I am excited for my latest pattern to be out in the wild. The Rosecity Quilt is a love note to our home - Portland, Oregon. This spring we bought a new-to-us 1925 Craftsman house, cementing our intent to put more solid roots down for our family. The house is providing a studio space for my work, a guest room for family and friends and eventually a finished basement for parties, sleepovers and family hangs. Purchasing the house woke up my love of interiors and decorating, a creative muscle I haven't worked much in the last few years. I really was inspired to create a pattern that feels like our house - modern but with good bones. Nothing too new age or fancy but something you can play with constantly and adjust to my needs. I love the cross feature of the quilt and the secondary hexagon design.
I actually had the general block idea of Rosecity in my head over four years ago but I was still pretty new to designing and had no real understanding of how to bring my vision to life. But, I looked back over the design and realized I could completely change up how the quilt is constructed while keeping the design the same. Here is my screenshot of the idea from 2017.
I originally thought I would create a large block first, then cut it into quarters, invert them and sew back together. Now, that would have been bias seam hell. So I am thankful I waited and was able to update the construction to fit a less insanely frustrating way to sew!
After I designed the Rosecity idea within Adobe Illustrator, I had to figure out how to best do it in real life. My husband, Luke, and I played around with angles and construction methods for about 2 hours. I just couldn't wrap my head around it at first but the finally it clicked! Here is my test block and the bad photo I snapped to show Alysson we did it!
For my test quilt, I wanted to use what I had on hand and luckily I have a good amount of half yard cuts (my fav cut to buy). The baby size requires (8) 1/2 yard cuts and that's it! I also wanted to work with a palette that is a bit different for me. A bit more earthly, floral and sort of vintage looking. Now, I was nervous about the pull so I decided to create a mock up of the idea in Illustrator before I went for it.
And wow! I LOVED it. A really fun, retro baby quilt. Nothing screaming IT IS A BABY QUILT and I liked that. Here is the fabric pull.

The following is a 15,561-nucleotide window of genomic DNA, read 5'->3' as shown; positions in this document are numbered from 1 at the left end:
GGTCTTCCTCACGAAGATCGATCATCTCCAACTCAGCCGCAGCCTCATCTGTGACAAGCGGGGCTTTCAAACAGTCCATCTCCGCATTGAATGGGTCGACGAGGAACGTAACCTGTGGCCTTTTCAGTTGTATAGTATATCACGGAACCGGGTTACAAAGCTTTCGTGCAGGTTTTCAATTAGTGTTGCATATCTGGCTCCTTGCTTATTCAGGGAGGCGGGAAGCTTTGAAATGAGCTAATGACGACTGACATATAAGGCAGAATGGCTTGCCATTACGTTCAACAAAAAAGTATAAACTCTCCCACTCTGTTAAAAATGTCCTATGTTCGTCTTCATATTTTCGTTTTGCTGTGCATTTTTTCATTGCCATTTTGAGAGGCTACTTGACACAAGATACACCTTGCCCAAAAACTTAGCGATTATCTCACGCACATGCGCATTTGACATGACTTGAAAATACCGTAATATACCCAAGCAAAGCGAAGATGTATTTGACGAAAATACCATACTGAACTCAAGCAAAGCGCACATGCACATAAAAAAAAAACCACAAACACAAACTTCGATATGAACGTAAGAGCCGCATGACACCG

Part of testing my own pattern is seeing where things can get confusing and where I need to provide more explanation or details to a pattern. After cutting this fabric up, I realized, well shoot, there are a lot of pieces and they all go to specific parts of the quilt. If I don't make it incredibly clear what goes where, this will be baddddd. So for this one, I made very simple labels out of scrap paper and decided that I gotta make very detailed labels for every single cut moving forward.
Since this was my first time sewing together this quilt, it was so fun to see the quilt change block by block.
I tapped all the blocks up onto my wall to really see how it look all together before sewing them up. It is still so new and fun to me to have a room all my own for my work!
Pins are ESSENTIAL when sewing this quilt top all together. This is a big reason it is an intermediate pattern. There are several seams that have to line up in each block when sewing them together. Pin, pin, pin!
So after I finished this quilt, I was determined to take photos of it with sunflowers. I got the idea in my head and I couldn't let it go. Unfortunately, I didn't want to drive to a beautiful farm to take them but I didn't want to give up on my idea. We drove around Portland looking for homes/yards/streets with sunflowers (it is possible!) and after an hour, we found NOTHING. So instead, I said, let's just go to the plant nursery close by and see if we can find a spot there.
I found Sunflowers!! Even if they were potted, they were there. But, since we were at the nursery, I dragged my boys around for longer to find other shots. They are patient helpers. We found this really cool old tree that I told Luke to go hold the quilt in front of it but the only spot I could realistically get a shot from was inside a plant display.
But look at cute these couple shots turned out! #worthit
I made FIVE samples of Rosecity for the release - I just couldn't stop sewing these up and coming up with new ideas! I decided to split up all the work of longarm quilting between different longarmers. I sent this one off to Kaitlyn of Knot and Thread Design.
I knew I wanted some kind of retro curved design. And we found the Deco Fan panto and I was like YEP! That's it!!
When I got the quilts back and I went on a mega binding marathon, I had no idea what I wanted to use to bind this quilt. In the mock up, I had a bright yellow/lime color which was pretty but in real life it just didn't read right. I wanted to play up the vintage/retro/mix the patterns vibe. And I looked into my stash and the blue gingham just popped out to me. It was calling me. And I am so happy it did!
Will it surprise you if I told that this four hour photoshoot had upwards of 6 outfit changes? ha! I think this look is my favorite casual one though. And the sweater goes perfectly with this quilts colors.
Right before we wrapped for the day, Amy ripped some of the bouquets apart and took these fun shots of the quilt. I love these! I love her creative ideas.
Please tag me and share what you are making with the Rosecity Quilt Pattern. It is my favorite part of designing!